Sunday, July 11, 2010

BYU team digs up ancient Egyptian mummies

Universe (Angela Berrett)

BYU students and professors have been excavating a cemetery near the Seila pyramid in Egypt, containing more than one million mummies, most of which are likely Christian, according to BYU professor C. Wilfred Griggs.

"[The team has] been digging there for 30 years and we could dig there for a hundred more and still have only done a small percentage," BYU professor Kerry Muhlestein said.

The pyramid, built on a hill by Pharaoh Snefru 4,600 years ago, is part of the BYU team’s land concession, but no burials have been discovered there, Griggs said. The cemetery, with a million or more mummies, is about a mile and a half north of the pyramid and covers roughly 300 acres.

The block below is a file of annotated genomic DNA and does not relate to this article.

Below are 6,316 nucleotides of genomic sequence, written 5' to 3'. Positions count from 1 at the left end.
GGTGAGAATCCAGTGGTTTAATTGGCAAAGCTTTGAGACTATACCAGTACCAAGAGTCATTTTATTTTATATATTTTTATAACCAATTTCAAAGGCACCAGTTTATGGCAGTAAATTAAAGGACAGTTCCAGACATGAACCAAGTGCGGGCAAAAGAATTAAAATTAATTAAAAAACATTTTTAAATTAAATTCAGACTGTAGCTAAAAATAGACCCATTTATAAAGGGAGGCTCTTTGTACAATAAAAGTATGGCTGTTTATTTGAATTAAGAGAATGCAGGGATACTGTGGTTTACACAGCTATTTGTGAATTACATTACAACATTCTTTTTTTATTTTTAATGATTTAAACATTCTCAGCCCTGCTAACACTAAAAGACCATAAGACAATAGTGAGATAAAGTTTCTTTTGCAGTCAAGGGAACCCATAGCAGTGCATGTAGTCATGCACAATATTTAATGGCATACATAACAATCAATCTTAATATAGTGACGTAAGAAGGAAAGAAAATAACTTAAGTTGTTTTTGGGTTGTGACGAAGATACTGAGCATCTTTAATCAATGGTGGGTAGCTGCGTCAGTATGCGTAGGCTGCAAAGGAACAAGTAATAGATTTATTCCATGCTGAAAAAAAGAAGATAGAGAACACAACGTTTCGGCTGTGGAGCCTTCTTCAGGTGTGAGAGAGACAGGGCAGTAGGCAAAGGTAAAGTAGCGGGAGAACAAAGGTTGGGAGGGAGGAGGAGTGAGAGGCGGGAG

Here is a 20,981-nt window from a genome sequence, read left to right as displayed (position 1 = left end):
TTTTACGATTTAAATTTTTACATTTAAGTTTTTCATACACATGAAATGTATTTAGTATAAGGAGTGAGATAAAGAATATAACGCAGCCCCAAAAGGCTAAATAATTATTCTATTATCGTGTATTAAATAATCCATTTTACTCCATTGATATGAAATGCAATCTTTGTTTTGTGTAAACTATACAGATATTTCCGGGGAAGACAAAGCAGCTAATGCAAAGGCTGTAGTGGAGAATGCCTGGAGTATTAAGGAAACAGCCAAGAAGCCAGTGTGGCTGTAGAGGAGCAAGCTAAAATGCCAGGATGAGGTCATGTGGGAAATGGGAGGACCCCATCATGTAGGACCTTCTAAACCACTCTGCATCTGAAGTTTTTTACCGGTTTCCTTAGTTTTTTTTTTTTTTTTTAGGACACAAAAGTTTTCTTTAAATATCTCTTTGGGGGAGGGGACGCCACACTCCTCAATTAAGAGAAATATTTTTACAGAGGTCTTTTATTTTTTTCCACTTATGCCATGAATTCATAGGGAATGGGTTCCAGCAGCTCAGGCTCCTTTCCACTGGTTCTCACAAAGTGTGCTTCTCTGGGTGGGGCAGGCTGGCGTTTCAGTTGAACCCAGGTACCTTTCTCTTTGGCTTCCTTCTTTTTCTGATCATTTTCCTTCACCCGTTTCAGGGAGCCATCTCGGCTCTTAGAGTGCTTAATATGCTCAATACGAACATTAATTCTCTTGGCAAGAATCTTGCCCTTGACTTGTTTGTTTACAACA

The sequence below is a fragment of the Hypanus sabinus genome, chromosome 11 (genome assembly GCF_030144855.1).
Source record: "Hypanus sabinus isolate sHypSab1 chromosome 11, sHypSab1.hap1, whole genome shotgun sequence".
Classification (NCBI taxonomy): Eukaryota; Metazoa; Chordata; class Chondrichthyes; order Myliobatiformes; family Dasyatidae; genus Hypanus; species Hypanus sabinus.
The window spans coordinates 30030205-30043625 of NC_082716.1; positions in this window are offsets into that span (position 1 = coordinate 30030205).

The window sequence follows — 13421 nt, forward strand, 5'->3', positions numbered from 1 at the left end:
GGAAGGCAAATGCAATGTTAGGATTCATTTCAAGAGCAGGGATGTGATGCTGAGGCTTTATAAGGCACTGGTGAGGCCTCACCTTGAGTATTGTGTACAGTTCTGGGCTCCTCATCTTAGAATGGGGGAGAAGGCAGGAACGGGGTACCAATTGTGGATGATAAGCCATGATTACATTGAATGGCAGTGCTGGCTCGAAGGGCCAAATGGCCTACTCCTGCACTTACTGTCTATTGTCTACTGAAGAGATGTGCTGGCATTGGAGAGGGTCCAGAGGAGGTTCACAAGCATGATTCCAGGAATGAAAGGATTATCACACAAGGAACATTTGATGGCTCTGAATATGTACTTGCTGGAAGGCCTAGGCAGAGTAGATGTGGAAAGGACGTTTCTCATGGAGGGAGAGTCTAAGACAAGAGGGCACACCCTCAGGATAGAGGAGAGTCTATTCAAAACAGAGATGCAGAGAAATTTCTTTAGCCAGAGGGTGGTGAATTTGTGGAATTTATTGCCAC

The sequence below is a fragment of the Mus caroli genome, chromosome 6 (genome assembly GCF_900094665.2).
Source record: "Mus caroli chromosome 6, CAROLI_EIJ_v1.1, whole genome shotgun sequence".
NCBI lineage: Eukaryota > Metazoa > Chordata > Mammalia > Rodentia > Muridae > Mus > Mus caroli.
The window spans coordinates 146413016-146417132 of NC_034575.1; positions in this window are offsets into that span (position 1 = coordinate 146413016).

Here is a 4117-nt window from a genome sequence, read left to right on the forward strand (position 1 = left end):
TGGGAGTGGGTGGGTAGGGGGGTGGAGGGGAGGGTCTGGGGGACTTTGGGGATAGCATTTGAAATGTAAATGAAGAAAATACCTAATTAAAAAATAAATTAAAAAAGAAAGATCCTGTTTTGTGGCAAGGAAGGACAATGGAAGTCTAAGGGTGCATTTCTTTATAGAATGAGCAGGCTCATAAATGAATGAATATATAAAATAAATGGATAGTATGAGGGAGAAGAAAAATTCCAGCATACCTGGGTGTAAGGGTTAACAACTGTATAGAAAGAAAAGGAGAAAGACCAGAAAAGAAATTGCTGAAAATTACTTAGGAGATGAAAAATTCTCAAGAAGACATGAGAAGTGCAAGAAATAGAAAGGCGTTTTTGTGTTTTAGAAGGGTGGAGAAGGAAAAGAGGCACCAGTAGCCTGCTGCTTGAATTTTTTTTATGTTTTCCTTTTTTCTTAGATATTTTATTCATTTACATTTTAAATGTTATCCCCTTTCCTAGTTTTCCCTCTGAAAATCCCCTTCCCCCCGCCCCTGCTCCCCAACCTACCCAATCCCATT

There are about two mummies per square yard, buried in shafts five or more mummies deep.

1 comment:

Anonymous said...

I remember reading during my program at the U of PA's Archaeology museum, about mummies being so plentiful they used to stack them up near the ovens that would keep the steam train moving across the country-to be used as fuel! Imagine that as a natural resource! One million.